David Espinosa’s review published on Letterboxd:
I recently read a short story where they talked about how true art is something that goes far beyond beauty or perfection. It goes beyond reductive adjectives because the best art seeks answers, seeks for the truth. Truth is not always beautiful, it can be piercing and dangerous, the purest art confronts us with ourselves, our thoughts, our love, our fears, our truth.
Marianne and Héloïse find each other through art, through contemplation. They discover love and truth in one another, and it creates the deepest form of human connection: gentle, real, without possession, filled with understatement and life. They discover freedom, they demystify love and create something new, something that will forever live in poems, paintings, drawing, songs, memories. As lovers, they invent something new, they create each other, they become their own art, their truth.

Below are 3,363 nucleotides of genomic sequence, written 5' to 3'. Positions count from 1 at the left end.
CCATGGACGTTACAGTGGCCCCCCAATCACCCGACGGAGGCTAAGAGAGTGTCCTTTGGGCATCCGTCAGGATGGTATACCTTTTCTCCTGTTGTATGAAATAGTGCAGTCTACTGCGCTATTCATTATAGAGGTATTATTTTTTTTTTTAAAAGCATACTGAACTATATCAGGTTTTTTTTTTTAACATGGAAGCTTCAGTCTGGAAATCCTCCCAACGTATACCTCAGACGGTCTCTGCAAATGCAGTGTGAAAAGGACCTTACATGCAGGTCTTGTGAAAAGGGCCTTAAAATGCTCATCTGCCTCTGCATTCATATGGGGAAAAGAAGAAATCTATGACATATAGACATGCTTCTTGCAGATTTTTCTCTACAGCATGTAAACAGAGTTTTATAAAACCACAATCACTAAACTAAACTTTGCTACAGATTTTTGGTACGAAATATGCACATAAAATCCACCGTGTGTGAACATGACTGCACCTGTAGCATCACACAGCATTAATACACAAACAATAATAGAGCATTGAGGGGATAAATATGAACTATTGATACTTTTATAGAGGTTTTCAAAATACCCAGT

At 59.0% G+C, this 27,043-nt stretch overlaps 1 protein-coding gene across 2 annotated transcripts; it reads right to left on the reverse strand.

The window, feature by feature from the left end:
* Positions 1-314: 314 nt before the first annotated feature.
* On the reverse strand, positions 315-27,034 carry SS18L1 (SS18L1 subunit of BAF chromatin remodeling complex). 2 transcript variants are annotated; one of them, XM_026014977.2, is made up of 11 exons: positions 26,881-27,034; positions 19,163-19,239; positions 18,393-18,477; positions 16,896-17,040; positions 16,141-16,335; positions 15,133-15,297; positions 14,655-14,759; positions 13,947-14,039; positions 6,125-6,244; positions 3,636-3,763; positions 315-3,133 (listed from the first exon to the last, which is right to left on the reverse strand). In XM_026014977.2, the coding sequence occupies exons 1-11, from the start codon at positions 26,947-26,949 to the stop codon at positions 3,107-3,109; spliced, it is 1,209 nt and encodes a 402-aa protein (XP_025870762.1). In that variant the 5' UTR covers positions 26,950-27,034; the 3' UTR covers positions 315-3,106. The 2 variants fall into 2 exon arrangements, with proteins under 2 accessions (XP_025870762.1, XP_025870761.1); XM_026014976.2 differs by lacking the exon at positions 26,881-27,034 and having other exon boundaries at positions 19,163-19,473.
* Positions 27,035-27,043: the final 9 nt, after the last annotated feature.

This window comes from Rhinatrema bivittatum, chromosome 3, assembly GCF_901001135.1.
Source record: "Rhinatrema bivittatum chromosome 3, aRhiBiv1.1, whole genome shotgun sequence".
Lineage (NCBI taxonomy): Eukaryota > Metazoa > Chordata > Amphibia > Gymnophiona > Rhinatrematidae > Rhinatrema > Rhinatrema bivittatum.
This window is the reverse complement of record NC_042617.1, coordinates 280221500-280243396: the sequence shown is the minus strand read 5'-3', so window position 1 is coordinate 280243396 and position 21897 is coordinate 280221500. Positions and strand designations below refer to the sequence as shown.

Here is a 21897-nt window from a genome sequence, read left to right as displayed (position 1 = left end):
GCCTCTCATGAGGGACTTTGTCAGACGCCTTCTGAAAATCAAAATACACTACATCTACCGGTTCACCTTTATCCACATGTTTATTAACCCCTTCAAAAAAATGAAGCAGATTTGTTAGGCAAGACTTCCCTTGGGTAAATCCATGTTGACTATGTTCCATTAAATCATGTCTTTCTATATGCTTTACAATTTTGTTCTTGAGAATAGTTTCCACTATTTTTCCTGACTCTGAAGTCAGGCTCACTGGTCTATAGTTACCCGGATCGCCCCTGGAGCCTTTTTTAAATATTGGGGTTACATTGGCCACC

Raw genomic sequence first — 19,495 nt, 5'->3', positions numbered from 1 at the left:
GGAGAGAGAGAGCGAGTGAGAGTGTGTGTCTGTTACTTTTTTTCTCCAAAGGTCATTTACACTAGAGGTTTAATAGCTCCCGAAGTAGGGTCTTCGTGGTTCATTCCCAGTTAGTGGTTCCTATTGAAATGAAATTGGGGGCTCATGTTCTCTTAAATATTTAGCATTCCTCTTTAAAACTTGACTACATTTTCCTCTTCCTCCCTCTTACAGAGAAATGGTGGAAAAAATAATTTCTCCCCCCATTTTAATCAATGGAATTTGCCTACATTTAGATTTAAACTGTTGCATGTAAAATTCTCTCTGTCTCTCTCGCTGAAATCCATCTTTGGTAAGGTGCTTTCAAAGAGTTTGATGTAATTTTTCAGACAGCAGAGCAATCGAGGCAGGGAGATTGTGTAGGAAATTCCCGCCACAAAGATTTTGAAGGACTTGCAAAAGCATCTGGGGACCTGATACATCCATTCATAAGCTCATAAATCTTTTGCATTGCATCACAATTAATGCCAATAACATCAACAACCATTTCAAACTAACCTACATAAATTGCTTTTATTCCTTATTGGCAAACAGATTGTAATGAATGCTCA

When you are at a museum, and you see a painting that touches you deeply, you contemplate it forever even if it's just for an instant, it's an eternity condensed in 15 minutes. That piece of art transforms you, makes you look into the deeper parts of yourself, and you find truth in color, in space, in every detail that absorbs you.
Celine Sciamma also creates truth trough her films, she reinvents love, she shows women as they really are, she creates life and beauty in every shot, every sound, and every color. It's cinema that goes beyond "pretty" or "good", it's reality, it's veritas.